Today I’m talking about two words centred around one of my favourite things – coffee!
Coffee in German is Kaffee. Just the mere mention of this word brings a smile to my face. I’m sure you’ve heard of the German Kaffee und Kuchen kultur (‘coffee and cake culture’) – they’re absolutely mad for it. So it’s no surprise that the German language has a few words centred around the beautiful drink that is Kaffee.
The first of the two words is Der Kaffeeklatsch.
A Kaffeeklatsch is a meeting between friends to exchange gossip over coffee. It is made up of the words Kaffee (coffee) + Klatsch (gossip/noise). This word allegedly originated around the 1900s when German women would gather in one of their homes to drink coffee and chat. The German Kaffee und Kuchen kultur (as I mentioned above) most likely originated from this. Compared to here in the UK, I definitely eat more cake and drink more coffee when I go to Germany, and it is all down to the Kaffeeklatsch custom. Practically everybody wants to invite you round, and it is quite an insult to some people if you say no – especially if they have just baked a cake, or bought one fresh from the bakery, ready for this exact occasion! I can’t think of an English word that describes Kaffeeklatsch. It’s a great German word.
The second word is Die Kaffeefahrt.
Although it looks somewhat similar to Kaffeeklatsch, this word has a very different meaning. Kaffeefahrt is made up of the words Kaffee (coffee) + Fahrt (trip). This would lead you to assume that a Kaffeefahrt is some sort of nice, pleasant outing where you drink lots of coffee, right? Well… yes and no. It is a trip, and you do get to drink coffee. But a Kaffeefahrt is not as nice as it sounds.
A Kaffeefahrt is an outing – for example, a coach trip – disguised as a pleasant daytrip, but is really a scam to get people to buy cheap, useless things, advertised as being “Schnäppchen” (bargains) and “exklusiv” (exclusive), to hype people into buying them. These scams are usually targeted at the elderly, who receive them in the form of an invitation. It is called a Kaffeefahrt because there is usually the promise of coffee and cake, which is used as ‘bait’ to draw people in. It is also known as a Werbefahrt (‘Advertising trip’).
An extract from the website Pfiffige Senioren (‘Smart Seniors’) explains why people fall for the Kaffeefahrt scam:
“Senioren haben einen großen Bedarf an Kommunikation. Deshalb nehmen sie besonders gerne an Tagesfahrten teil. Busreise, Essen Kaffee, Kuchen und sie kommen mal raus. Man erlebt Gemeinsamkeit, kann Bekanntschaften schließen. Für einen Tag gehört man mit dazu, ist Mitglied einer Gruppe Gleichgesinnter. Das Hauptmotiv für die Teilnahme ist Unterhaltung und Geselligkeit. Nicht jeder hat Geld zum verreisen, der Ausflug ist billig. Warum also nicht? Und vielleicht gibt sogar einen Gewinn? Immerhin nehmen fünf Millionen Deutsche jährlich an Kaffeefahrten teil.”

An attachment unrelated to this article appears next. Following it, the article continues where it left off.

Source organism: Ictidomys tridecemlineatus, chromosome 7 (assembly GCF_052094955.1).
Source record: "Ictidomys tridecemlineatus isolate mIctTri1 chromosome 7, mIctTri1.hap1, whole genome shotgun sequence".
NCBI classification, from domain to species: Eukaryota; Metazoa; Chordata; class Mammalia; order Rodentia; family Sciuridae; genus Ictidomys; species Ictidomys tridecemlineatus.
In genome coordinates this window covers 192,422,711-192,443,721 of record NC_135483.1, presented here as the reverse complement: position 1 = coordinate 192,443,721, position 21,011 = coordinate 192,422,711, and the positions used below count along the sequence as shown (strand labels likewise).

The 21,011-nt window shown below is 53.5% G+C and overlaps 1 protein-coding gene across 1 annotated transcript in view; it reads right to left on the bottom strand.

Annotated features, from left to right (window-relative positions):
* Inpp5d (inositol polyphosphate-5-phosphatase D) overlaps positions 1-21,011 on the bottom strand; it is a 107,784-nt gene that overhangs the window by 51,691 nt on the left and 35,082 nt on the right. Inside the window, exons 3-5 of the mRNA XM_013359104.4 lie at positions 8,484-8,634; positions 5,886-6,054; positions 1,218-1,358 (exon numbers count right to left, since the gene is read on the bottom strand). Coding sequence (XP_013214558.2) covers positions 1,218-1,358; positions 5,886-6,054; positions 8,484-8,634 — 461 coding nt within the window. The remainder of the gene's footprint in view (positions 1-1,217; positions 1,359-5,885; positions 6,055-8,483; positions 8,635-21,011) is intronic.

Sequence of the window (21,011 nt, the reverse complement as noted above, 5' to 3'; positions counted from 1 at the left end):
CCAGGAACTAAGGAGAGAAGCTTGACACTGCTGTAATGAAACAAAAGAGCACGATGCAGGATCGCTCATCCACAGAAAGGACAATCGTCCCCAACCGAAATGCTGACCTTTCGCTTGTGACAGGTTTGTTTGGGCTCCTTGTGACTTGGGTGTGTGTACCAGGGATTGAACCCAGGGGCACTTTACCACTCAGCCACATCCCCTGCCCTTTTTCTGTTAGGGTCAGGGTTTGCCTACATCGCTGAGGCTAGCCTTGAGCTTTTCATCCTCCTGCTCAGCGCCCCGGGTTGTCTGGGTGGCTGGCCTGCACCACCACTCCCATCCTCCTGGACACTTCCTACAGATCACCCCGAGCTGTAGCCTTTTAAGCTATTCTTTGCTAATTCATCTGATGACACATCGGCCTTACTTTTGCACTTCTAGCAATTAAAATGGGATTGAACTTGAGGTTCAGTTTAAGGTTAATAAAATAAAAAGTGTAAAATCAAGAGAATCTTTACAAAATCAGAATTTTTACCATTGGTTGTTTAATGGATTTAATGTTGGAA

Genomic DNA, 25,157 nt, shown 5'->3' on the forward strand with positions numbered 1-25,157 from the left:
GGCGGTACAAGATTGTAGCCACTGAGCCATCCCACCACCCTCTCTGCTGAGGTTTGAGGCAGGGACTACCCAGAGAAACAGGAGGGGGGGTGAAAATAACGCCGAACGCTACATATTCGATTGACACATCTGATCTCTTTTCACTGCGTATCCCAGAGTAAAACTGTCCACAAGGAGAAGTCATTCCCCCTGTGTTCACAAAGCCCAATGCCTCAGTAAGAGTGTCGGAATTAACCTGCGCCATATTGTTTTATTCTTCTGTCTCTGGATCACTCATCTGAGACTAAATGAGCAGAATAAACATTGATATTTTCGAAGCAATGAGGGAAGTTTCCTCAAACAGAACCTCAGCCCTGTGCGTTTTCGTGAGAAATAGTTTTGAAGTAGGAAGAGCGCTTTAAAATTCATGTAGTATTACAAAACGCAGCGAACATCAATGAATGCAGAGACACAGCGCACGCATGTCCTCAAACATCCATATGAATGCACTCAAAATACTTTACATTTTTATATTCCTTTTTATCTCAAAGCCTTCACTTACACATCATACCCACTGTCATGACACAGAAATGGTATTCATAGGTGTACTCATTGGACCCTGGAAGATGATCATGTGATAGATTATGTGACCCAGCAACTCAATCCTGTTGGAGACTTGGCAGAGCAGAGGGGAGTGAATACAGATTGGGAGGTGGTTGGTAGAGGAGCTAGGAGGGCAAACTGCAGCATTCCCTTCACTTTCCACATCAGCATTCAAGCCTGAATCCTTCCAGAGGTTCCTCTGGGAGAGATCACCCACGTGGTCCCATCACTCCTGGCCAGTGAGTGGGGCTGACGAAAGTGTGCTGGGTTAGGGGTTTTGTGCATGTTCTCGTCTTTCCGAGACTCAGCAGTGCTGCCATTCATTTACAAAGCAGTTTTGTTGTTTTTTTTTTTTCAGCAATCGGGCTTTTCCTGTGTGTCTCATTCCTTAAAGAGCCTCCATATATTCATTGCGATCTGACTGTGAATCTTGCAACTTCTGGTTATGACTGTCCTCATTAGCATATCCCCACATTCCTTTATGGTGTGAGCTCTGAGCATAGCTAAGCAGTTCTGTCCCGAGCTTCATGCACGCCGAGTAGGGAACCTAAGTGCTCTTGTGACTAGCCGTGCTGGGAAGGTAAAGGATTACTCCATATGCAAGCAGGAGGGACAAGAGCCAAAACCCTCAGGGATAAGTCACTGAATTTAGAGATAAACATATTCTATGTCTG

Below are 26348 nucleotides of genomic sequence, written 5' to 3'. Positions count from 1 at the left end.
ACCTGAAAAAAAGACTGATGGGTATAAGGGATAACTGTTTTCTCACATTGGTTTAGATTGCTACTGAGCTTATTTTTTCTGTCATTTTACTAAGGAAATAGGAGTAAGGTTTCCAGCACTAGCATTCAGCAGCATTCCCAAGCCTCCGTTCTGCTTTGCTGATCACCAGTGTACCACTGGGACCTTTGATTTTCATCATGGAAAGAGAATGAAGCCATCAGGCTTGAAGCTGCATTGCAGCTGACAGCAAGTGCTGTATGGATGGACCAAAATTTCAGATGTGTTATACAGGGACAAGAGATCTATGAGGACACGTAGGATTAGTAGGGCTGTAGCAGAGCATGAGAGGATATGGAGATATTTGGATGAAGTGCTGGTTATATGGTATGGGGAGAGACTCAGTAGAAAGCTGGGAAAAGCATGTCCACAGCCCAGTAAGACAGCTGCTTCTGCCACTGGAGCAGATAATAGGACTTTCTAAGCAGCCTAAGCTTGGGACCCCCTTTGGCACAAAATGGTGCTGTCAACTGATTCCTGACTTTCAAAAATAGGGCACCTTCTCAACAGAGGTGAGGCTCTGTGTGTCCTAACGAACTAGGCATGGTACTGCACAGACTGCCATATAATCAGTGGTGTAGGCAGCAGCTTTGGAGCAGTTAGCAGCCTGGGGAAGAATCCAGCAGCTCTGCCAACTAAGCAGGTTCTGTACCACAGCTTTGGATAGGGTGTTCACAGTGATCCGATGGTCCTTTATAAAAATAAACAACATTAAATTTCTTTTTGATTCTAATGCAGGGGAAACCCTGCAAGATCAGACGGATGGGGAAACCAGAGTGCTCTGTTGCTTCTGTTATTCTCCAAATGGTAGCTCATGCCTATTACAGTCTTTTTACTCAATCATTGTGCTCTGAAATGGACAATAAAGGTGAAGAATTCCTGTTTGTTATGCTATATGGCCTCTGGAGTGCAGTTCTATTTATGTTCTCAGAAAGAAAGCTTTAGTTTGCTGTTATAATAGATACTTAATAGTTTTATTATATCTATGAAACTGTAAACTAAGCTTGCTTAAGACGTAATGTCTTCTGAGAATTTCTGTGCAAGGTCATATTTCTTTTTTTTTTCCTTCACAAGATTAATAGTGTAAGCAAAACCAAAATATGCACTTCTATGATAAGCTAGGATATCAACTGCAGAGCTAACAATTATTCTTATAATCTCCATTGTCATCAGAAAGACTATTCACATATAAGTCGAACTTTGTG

Translation: Senior citizens have a great need for communication. This is why they enjoy going on daytrips; a coach trip, food, coffee and cake, and they can get out of the house. There is a sense of community and togetherness, and a chance to make new friends. For one day, they are part of a group of like-minded people. Therefore, the main reason for taking part is this chance for communication and community. Not everybody has the money to go abroad, and this sort of trip is affordable. So why not? They may even win something! Each year, five million Germans take part in so-called Kaffeefahrten.
The website advises you to call the police if you suspect a planned trip is actually a Kaffeefahrt. You can read more about Kaffeefahrten on Pfiffige Senioren (in German).
The fact that this scam is named a Kaffeefahrt (coffee trip) just shows how the appeal of something pleasant (Kaffee) can be used to draw you in to something untoward. Coffee is obviously more addictive than I thought! However, I can’t say I know the English equivalent for a Kaffeefahrt , other than the word scam, which is a bit too general for my liking – can anyone help?
I hope you’ve enjoyed my Kaffee-related German word post. It’s made me desperately want another coffee, so I’m off to go and make one. As always, I love your comments, so please do leave one if you have something to say.
More untranslatable German words:
Untranslatable German Words: Nervensäge
Untranslatable German Words: Waldeinsamkeit
The German Wimp: A Broad Definition (Schattenparker)
The German culture of cleanliness: Putzfimmel and Kehrwoche
Germany doesn’t have bad weather. It has un-weather. (Unwetter)
Untranslatable German Words Teil 2: Schadenfreude and Fremdscham